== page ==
As a t-shirt enthusiast and online t-shirt retailer I frequently browse the web to see what types of t-shirts are being sold and potentially popular. I am constantly amazed at the shirts with celebrities, corporate parody logos, and popular phrases from various decades. How do you determine if it is legal to sell a particular design on a t-shirt? I wish I had an easy answer to that question but will provide a brief summary and point out some resources to continue the very tricky area of t-shirt copyright and trademarks. This is a huge topic and I will cover it over a few articles but I will start out discussing the basics of copyright and trademark. What most people seem to be interested in when deciding what to put on a t-shirt is “What designs can’t be copyrighted”. The U.S. Copyright Office states that Names, titles, and short phrases or expressions are not subject to copyright protection. Even if a name, title, or short phrase is novel or distinctive or if it lends itself to a play on words, it cannot be protected by copyright.. Related to t-shirt designs, this includes: 1. Names of products or services 2. Names of businesses, organizations, or groups 3. Names of pseudonyms of individuals (including pen name or stage name) 4. Titles of works 5. Catchwords, catchphrases, mottoes, slogans, or short advertising expressions. So then what does Copyright protection cover? Copyright protection under the copyright code (title 17, section 102, U.S. Code) extends only to â€œoriginal works of authorship.â€ So ideas and concepts cannot be protected. HOWEVER, its not quite so simple. We can not forget about our good friend Mr. Trademark. U.S Trademark law states that there are Some brand names, trade names, slogans, and phrases that may have protection relating to unfair competition, or state or federal trademark laws. Federal trademark laws cover trademarks and service marks that identify or distinguish one source of goods or services from another. Trademarks of service marks may include words, phrases, symbols or designs. The Copyright Office and US Patent and Trademark Office are seprate offices and serve different functions.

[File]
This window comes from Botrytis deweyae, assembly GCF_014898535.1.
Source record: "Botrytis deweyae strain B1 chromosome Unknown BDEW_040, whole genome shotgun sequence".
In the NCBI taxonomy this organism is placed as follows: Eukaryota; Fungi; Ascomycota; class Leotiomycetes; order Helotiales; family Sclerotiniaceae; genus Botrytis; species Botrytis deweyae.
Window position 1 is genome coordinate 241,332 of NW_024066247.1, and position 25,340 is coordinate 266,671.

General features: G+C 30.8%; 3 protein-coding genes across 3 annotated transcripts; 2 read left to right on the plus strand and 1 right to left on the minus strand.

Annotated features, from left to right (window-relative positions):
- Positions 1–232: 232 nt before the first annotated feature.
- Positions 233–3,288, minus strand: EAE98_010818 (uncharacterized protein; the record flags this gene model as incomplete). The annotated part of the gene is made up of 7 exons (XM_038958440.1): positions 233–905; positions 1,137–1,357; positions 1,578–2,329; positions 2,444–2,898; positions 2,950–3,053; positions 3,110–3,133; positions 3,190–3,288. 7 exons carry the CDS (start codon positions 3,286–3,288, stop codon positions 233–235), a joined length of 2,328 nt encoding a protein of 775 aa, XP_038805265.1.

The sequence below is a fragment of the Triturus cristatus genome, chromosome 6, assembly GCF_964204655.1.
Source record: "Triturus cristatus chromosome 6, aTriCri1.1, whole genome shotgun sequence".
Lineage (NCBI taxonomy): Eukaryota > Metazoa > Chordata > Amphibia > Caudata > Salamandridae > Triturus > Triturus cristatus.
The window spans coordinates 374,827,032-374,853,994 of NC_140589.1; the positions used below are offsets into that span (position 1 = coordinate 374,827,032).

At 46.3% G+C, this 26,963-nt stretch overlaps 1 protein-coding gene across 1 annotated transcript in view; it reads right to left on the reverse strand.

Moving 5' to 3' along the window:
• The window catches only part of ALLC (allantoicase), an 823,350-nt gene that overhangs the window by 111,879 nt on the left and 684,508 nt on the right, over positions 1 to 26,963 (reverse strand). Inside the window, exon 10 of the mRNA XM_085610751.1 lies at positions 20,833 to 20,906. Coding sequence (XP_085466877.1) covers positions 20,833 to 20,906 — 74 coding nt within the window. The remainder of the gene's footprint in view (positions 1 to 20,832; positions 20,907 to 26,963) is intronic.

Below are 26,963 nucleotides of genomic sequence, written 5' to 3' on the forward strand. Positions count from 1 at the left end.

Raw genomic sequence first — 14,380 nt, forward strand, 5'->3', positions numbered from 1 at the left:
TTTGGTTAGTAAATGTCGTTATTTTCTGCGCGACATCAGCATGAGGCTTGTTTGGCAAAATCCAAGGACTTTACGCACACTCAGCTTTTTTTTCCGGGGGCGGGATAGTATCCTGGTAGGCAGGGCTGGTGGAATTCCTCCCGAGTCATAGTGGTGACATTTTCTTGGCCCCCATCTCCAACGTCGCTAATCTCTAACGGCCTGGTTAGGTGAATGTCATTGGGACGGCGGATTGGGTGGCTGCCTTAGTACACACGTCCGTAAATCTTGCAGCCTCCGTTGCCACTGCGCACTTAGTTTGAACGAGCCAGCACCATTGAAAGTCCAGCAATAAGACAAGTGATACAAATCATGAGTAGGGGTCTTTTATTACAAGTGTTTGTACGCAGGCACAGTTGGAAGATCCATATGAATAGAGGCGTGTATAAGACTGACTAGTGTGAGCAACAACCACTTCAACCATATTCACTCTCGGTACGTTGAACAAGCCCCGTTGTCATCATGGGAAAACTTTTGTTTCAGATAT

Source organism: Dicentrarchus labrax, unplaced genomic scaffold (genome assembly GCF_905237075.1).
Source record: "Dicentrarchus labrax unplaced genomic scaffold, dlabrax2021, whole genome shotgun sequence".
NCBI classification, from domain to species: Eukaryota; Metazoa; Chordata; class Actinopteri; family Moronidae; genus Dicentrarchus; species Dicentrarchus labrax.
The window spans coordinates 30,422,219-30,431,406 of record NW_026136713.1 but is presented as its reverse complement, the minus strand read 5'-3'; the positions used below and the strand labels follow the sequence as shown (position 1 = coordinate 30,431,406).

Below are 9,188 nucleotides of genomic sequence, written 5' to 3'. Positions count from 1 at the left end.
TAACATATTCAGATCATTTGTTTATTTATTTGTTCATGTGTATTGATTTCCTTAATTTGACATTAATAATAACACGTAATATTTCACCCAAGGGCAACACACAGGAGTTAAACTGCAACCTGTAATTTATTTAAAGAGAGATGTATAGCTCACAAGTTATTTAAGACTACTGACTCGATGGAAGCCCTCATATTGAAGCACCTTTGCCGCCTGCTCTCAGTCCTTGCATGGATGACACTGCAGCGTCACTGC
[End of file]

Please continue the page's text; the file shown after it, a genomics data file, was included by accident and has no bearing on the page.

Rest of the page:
How do I search for existing trademarks?
You can visit the U.S. Patent and Trademark Office search page. From this page click search, then on the next page: “New User Form Search (Basic)” and enter your criteria. Using the search example of I Love New York you will see 36 registered trademarks. Here you can view the details of all 36 records. One of the most famous in these results is for I [Love] NY, an image that is commonly seen t-shirts.